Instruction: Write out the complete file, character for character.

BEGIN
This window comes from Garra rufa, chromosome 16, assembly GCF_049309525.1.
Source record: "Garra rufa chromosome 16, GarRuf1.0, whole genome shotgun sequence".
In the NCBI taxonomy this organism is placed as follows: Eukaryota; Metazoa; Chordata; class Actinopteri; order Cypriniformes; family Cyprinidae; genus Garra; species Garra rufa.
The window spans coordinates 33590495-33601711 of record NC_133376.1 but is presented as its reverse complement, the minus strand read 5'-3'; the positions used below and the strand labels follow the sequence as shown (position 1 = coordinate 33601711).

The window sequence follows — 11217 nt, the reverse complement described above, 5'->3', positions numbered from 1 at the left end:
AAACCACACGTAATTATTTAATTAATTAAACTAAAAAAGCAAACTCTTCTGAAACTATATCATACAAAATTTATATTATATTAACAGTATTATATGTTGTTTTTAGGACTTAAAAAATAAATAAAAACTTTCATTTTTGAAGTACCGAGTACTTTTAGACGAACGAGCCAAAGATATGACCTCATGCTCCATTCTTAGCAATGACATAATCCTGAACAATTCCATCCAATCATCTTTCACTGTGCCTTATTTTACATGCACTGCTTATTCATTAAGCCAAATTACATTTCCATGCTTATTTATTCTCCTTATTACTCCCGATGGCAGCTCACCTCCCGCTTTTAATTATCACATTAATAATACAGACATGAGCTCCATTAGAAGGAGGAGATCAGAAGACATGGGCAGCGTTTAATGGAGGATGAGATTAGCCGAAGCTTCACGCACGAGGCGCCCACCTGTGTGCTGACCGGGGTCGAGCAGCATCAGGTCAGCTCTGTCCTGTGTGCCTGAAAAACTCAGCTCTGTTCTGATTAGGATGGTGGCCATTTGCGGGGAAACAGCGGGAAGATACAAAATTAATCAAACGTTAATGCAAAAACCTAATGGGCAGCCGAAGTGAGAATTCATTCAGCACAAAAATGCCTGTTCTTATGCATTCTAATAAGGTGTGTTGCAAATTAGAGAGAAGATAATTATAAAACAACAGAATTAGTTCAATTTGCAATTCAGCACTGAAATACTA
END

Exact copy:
This window comes from Garra rufa, chromosome 16, assembly GCF_049309525.1.
Source record: "Garra rufa chromosome 16, GarRuf1.0, whole genome shotgun sequence".
In the NCBI taxonomy this organism is placed as follows: Eukaryota; Metazoa; Chordata; class Actinopteri; order Cypriniformes; family Cyprinidae; genus Garra; species Garra rufa.
The window spans coordinates 33590495-33601711 of record NC_133376.1 but is presented as its reverse complement, the minus strand read 5'-3'; the positions used below and the strand labels follow the sequence as shown (position 1 = coordinate 33601711).

The window sequence follows — 11217 nt, the reverse complement described above, 5'->3', positions numbered from 1 at the left end:
AAACCACACGTAATTATTTAATTAATTAAACTAAAAAAGCAAACTCTTCTGAAACTATATCATACAAAATTTATATTATATTAACAGTATTATATGTTGTTTTTAGGACTTAAAAAATAAATAAAAACTTTCATTTTTGAAGTACCGAGTACTTTTAGACGAACGAGCCAAAGATATGACCTCATGCTCCATTCTTAGCAATGACATAATCCTGAACAATTCCATCCAATCATCTTTCACTGTGCCTTATTTTACATGCACTGCTTATTCATTAAGCCAAATTACATTTCCATGCTTATTTATTCTCCTTATTACTCCCGATGGCAGCTCACCTCCCGCTTTTAATTATCACATTAATAATACAGACATGAGCTCCATTAGAAGGAGGAGATCAGAAGACATGGGCAGCGTTTAATGGAGGATGAGATTAGCCGAAGCTTCACGCACGAGGCGCCCACCTGTGTGCTGACCGGGGTCGAGCAGCATCAGGTCAGCTCTGTCCTGTGTGCCTGAAAAACTCAGCTCTGTTCTGATTAGGATGGTGGCCATTTGCGGGGAAACAGCGGGAAGATACAAAATTAATCAAACGTTAATGCAAAAACCTAATGGGCAGCCGAAGTGAGAATTCATTCAGCACAAAAATGCCTGTTCTTATGCATTCTAATAAGGTGTGTTGCAAATTAGAGAGAAGATAATTATAAAACAACAGAATTAGTTCAATTTGCAATTCAGCACTGAAATACTA